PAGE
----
Maiullo, Steve 2014. Philosophical Pursuit and Flight: Homer and Thucydides in Plato’s Laches1. The International Journal of the Platonic Tradition, Vol. 8, Issue. 1, p. 72.
Rasmussen, Will 2005. Whose platonism?. International Journal of Hindu Studies, Vol. 9, Issue. 1-3, p. 131.
Morgan, Kathryn A. 1998. Designer History: Plato's Atlantis Story and Fourth-Century Ideology. The Journal of Hellenic Studies, Vol. 118, p. 101.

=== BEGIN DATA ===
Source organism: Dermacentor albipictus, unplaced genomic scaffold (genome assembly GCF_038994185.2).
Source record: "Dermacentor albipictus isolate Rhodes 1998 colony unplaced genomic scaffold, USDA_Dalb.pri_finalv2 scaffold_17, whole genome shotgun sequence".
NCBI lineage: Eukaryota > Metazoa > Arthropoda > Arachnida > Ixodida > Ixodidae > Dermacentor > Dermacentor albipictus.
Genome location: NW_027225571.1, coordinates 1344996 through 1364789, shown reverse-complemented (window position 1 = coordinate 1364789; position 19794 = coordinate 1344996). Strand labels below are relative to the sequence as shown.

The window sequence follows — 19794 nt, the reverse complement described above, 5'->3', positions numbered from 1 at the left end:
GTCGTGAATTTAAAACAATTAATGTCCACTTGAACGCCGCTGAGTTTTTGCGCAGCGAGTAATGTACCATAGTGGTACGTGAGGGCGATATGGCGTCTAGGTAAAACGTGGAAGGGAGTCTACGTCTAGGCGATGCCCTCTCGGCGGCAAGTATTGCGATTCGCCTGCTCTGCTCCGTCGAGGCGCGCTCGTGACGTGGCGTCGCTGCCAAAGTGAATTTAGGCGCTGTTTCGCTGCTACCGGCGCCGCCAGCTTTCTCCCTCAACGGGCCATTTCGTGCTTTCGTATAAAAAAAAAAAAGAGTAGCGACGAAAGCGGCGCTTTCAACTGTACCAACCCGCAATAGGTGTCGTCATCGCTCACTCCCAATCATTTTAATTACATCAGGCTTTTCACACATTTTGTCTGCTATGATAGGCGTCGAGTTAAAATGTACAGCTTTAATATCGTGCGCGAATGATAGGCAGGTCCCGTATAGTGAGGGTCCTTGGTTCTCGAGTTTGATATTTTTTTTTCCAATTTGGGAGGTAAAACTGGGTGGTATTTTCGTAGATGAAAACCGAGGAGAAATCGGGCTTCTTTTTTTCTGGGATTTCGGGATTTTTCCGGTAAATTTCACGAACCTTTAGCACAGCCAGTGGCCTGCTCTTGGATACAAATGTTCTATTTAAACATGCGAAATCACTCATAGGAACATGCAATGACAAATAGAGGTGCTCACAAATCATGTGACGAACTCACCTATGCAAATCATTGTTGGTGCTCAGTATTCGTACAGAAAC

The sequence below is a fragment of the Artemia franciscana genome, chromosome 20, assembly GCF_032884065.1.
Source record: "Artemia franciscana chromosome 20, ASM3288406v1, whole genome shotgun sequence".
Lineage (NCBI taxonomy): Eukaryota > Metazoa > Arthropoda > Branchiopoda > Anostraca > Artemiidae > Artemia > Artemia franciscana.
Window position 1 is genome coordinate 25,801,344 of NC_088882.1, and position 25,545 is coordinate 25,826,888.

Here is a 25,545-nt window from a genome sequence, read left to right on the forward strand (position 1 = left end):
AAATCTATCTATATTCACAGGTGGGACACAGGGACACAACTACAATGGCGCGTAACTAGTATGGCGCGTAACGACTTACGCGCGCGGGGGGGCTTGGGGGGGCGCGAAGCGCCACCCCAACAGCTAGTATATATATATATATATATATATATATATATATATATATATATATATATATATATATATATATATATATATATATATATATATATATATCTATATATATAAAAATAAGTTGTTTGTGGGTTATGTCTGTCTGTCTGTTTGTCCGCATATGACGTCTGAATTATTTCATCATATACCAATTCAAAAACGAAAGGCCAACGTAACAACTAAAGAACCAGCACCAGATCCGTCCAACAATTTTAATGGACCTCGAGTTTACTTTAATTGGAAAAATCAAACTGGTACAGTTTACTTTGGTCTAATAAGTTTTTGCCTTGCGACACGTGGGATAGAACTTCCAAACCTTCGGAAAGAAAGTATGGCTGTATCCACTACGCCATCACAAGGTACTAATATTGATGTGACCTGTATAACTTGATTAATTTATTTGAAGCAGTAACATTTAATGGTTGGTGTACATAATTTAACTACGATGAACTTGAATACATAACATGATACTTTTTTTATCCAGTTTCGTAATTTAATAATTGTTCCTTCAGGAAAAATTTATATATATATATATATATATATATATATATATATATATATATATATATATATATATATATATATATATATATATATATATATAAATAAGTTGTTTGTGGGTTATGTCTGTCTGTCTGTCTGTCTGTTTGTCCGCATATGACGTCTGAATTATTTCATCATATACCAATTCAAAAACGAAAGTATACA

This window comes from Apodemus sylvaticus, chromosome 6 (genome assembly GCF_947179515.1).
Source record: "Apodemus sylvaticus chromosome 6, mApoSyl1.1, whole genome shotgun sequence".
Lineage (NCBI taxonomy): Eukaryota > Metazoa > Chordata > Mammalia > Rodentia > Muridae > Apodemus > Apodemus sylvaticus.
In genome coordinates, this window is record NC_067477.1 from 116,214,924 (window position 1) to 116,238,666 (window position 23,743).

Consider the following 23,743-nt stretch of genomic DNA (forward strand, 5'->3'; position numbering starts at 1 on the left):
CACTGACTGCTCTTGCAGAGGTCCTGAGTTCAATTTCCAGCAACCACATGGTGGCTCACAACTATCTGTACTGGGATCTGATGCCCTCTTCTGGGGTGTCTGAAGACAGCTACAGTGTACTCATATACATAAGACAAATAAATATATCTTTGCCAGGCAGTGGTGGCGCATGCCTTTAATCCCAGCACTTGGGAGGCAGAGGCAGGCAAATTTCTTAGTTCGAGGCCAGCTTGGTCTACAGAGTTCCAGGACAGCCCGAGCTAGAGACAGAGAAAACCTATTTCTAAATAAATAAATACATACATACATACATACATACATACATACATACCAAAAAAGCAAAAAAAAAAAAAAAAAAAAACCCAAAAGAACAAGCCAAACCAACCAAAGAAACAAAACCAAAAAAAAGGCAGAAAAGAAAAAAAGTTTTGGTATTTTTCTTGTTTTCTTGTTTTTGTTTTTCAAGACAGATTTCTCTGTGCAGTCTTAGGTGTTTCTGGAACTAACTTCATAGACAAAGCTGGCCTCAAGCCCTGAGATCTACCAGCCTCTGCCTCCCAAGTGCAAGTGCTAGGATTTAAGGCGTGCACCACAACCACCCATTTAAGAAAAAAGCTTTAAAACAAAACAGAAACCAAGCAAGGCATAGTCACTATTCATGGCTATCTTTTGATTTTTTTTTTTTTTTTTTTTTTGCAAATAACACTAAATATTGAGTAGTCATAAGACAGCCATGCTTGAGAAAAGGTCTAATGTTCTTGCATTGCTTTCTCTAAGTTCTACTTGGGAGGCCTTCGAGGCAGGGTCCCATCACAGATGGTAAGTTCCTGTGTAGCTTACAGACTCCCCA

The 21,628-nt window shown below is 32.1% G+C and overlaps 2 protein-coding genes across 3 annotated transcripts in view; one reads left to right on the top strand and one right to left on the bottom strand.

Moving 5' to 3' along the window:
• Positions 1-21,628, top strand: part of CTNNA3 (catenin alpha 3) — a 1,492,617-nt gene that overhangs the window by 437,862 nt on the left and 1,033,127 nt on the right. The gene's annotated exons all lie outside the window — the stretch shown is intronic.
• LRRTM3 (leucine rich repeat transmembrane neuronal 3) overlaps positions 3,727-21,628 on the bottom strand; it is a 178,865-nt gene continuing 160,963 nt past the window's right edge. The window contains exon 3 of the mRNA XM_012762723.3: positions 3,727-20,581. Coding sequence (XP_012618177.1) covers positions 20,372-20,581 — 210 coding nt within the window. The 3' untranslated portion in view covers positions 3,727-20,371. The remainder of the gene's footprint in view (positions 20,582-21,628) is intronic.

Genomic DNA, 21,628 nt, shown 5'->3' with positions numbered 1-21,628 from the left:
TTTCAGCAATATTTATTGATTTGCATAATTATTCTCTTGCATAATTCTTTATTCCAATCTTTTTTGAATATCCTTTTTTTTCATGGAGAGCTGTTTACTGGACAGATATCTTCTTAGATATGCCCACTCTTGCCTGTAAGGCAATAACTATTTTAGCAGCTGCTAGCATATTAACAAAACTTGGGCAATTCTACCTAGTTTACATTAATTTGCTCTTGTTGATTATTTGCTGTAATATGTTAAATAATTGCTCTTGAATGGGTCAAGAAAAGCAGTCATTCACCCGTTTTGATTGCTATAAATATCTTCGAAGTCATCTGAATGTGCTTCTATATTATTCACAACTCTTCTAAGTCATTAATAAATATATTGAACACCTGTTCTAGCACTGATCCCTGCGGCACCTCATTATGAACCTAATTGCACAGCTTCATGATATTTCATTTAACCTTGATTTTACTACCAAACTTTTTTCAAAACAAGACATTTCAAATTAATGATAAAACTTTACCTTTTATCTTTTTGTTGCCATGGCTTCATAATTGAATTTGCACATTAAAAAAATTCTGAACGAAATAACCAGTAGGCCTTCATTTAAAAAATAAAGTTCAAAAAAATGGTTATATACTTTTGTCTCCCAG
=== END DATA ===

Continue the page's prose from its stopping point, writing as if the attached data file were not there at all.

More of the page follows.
For a correct understanding of Plato, account needs to be taken of the fact that his philosophical activity spanned some fifty years, during which time certain doctrines underwent considerable changes. To trace this development and so be able to identify the final expression of his thought, it is essential to know in what order the dialogues were written, but there is little help in this quest either from external sources or from the dialogues themselves. Regarding the former, the only information likely to be reliable is Aristotle's statement that the Laws was written after the Republic. This is repeated by Diogenes Laertius (III 37) and Olympiodorus [Prol. VI 24), who add that the Laws was still in an unrevised state on wax tablets when Plato died and was published posthumously by one of his students, Philip of Opus. As for internal evidence, cross references in the Sophist (217a) and Politicus (257a, 258b) indicate the prior composition of the former, while the Timaeus (27a) mentions the Critias as its sequel. Rather less definite is the apparent reference in the Timaeus (17b- 19b) to the Republic, in the Sophist to the Parmenides (217c) and Theaetetus (216a), and in the Theaetetus to the Parmenides (183e).
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